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Cicero. (106 B.C.–43 B.C.). Letters.
The Harvard Classics. 1909–14.

Rome (September)

XXVI. To Aulus Cæcina (In Exile)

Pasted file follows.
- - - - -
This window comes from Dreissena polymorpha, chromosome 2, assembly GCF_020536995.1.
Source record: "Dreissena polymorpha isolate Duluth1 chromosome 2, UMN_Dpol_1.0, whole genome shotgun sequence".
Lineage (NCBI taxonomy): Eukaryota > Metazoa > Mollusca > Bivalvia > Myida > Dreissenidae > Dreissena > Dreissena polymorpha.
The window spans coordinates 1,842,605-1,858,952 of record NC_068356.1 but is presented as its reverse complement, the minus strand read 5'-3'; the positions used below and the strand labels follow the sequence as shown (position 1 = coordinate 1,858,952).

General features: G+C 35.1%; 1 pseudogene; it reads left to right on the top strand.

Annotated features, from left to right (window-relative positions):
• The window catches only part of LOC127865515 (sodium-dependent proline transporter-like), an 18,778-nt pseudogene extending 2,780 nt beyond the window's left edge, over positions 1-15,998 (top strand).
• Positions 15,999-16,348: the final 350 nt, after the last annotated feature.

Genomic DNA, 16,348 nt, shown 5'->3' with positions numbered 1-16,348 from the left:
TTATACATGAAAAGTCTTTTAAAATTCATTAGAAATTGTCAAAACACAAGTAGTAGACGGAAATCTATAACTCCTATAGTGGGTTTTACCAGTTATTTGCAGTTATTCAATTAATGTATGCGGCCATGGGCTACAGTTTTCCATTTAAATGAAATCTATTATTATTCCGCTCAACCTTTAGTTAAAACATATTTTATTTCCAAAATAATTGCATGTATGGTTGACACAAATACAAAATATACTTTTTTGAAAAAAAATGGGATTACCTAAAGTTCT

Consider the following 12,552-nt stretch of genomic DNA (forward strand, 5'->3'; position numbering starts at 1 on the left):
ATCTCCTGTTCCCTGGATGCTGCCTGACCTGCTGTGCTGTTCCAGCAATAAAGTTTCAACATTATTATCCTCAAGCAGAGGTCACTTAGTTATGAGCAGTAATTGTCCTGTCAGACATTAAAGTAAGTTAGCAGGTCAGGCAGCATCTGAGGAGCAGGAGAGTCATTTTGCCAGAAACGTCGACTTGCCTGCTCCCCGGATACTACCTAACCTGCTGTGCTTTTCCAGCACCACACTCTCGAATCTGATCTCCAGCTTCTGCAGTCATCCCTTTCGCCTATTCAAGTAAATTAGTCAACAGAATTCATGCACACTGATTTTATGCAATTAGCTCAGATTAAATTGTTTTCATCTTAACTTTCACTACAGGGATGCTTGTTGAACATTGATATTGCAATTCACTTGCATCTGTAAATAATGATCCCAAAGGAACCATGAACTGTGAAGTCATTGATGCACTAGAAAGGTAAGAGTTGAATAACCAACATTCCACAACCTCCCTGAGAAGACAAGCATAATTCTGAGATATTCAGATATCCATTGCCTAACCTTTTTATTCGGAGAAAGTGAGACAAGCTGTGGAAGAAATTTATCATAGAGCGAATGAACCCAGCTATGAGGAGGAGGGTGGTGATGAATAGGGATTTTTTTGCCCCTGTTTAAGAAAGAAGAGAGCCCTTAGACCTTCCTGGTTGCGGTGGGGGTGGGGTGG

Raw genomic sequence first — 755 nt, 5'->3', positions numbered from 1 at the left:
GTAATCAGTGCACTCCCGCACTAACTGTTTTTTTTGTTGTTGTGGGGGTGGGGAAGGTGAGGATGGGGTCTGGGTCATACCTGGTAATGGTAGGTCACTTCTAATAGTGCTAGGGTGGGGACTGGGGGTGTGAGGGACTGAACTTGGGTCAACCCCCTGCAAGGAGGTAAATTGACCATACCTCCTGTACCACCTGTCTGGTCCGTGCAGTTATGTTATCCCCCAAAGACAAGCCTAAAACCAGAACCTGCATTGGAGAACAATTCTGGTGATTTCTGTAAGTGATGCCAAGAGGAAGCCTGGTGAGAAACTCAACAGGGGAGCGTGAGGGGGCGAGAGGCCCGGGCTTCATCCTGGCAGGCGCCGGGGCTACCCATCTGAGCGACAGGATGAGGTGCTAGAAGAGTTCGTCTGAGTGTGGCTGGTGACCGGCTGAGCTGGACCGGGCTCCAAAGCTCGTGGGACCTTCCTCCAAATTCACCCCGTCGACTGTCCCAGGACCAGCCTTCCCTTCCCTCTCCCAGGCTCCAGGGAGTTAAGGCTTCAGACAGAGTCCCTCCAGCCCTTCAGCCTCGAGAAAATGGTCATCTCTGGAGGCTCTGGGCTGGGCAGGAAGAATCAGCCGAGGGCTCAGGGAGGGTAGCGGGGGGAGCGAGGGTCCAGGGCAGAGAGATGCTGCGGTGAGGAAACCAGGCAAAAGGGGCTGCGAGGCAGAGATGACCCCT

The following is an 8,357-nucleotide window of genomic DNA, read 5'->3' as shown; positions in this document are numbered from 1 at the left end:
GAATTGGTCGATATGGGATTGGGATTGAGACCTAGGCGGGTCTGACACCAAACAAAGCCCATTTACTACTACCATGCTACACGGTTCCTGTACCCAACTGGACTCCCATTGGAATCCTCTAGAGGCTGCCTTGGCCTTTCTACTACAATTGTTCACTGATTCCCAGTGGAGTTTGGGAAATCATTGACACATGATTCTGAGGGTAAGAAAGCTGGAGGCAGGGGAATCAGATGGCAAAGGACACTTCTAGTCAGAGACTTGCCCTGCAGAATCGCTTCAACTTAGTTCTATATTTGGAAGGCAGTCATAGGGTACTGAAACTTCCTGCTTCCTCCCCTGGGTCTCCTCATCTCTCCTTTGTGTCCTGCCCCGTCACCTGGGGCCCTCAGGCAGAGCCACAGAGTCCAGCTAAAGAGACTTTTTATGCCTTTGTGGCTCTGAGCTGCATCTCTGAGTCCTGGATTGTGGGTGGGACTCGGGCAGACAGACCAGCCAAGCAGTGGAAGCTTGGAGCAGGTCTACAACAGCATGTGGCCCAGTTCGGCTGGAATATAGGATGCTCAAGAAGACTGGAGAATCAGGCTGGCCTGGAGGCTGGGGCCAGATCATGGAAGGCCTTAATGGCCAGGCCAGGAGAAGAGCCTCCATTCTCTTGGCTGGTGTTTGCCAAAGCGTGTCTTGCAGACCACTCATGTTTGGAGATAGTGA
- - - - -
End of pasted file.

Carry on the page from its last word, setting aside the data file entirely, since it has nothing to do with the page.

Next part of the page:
I AM afraid you may think me remiss in my attentions to you, which, in view of our close union resulting from many mutual services and kindred tastes, ought never to be lacking. In spite of that I fear you do find me wanting in the matter of writing. The fact is, I would have sent you a letter long ago and on frequent occasions, had I not, from expecting day after day to have some better news for you, wished to fill my letter with congratulation rather than with exhortations to courage. As it is, I shall shortly, I hope, have to congratulate you: and so I put off that subject for a letter to another time. But in this letter I think that your courage—which I am told and hope is not at all shaken—ought to be repeatedly braced by the authority of a man, who, if not the wisest in the world, is yet the most devoted to you: and that not with such words as I should use to console one utterly crushed and bereft of all hope of restoration, but as to one of whose rehabilitation I have no more doubt than I remember that you had of mine. For when those men had driven me from the Republic, who thought that it could not fall while I was on my feet, I remember hearing from many visitors from Asia, in which country you then were, that you were emphatic as to my glorious and rapid restoration. If that system, so to speak, of Tuscan augury which you had inherited from your noble and excellent father did not deceive you, neither will our power of divination deceive me; which I have acquired from the writings and maxims of the greatest savants, and, as you know, by a very diligent study of their teaching, as well as by an extensive experience in managing public business, and from the great vicissitudes of fortune which I have encountered. And this divination I am the more inclined to trust, from the fact that it never once deceived me in the late troubles, in spite of their obscurity and confusion. I would have told you what events I foretold, were I not afraid to be thought to be making up a story after the event. Yet, after all, I have numberless witnesses to the fact that I warned Pompey not to form a union with Cæsar, and afterwards not to sever it. By this union I saw that the power of the senate would be broken, by its severance a civil war be provoked. And yet I was very intimate with Cæsar, and had a very great regard for Pompey, but my advice was at once loyal to Pompey and in the best interests of both alike. My other predictions I pass over; for I would not have Cæsar think that I gave Pompey advice, by which, if he had followed it, Cæsar himself would have now been a man of illustrious character in the state indeed, and the first man in it, but yet not in possession of the great power he now wields. I gave it as my opinion that he should go to Spain; and if he had done so, there would have been no civil war at all. That Cæsar should be allowed to stand for the consulship in his absence I did not so much contend to be constitutional, as that, since the law had been passed by the people at the instance of Pompey himself when consul, it should be done. The pretext for hostilities was given. What advice or remonstrance did I omit, when urging that any peace, even the most inequitable, should be preferred to the most righteous war? My advice was overruled, not so much by Pompey—for he was affected by it—as by those who, relying on him as a military leader, thought that a victory in that war would be highly conducive to their private interests and personal ambitions. The war was begun without my taking any active part in it; it was forcibly removed from Italy, while I remained there as long as I could. But honour had greater weight with me than fear: I had scruples about failing to support Pompey’s safety, when on a certain occasion he had not failed to support mine. Accordingly, overpowered by a feeling of duty, or by what the loyalists would say, or by a regard for my honour—whichever you please—like Amphiaraus in the play, I went deliberately, and fully aware of what I was doing, “to ruin full displayed before my eyes.” In this war there was not a single disaster that I did not foretell. Therefore, since, after the manner of augurs and astrologers, I too, as a state augur, have by my previous predictions established the credit of my prophetic power and knowledge of divination in your eyes, my prediction will justly claim to be believed. Well, then, the prophecy I now give you does not rest on the flight of a bird nor the note of a bird of good omen on the left—according to the system of our augural college—nor on the normal and audible pattering of the corn of the sacred chickens. I have other signs to note; and if they are not more infallible than those, yet after all they are less obscure or misleading. Now omens as to the future are observed by me in what I may call a twofold method: the one I deduce from Cæsar himself, the other from the nature and complexion of the political situation. Cæsar’s characteristics are these: a disposition naturally placable and clement—as delineated in your brilliant book of “Grievances”—and a great liking also for superior talent, such as your own. Besides this, he is relenting at the expressed wishes of a large number of your friends, which are well-grounded and inspired by affection, not hollow and self-seeking. Under this head the unanimous feeling of Etruria will have great influence on him.  1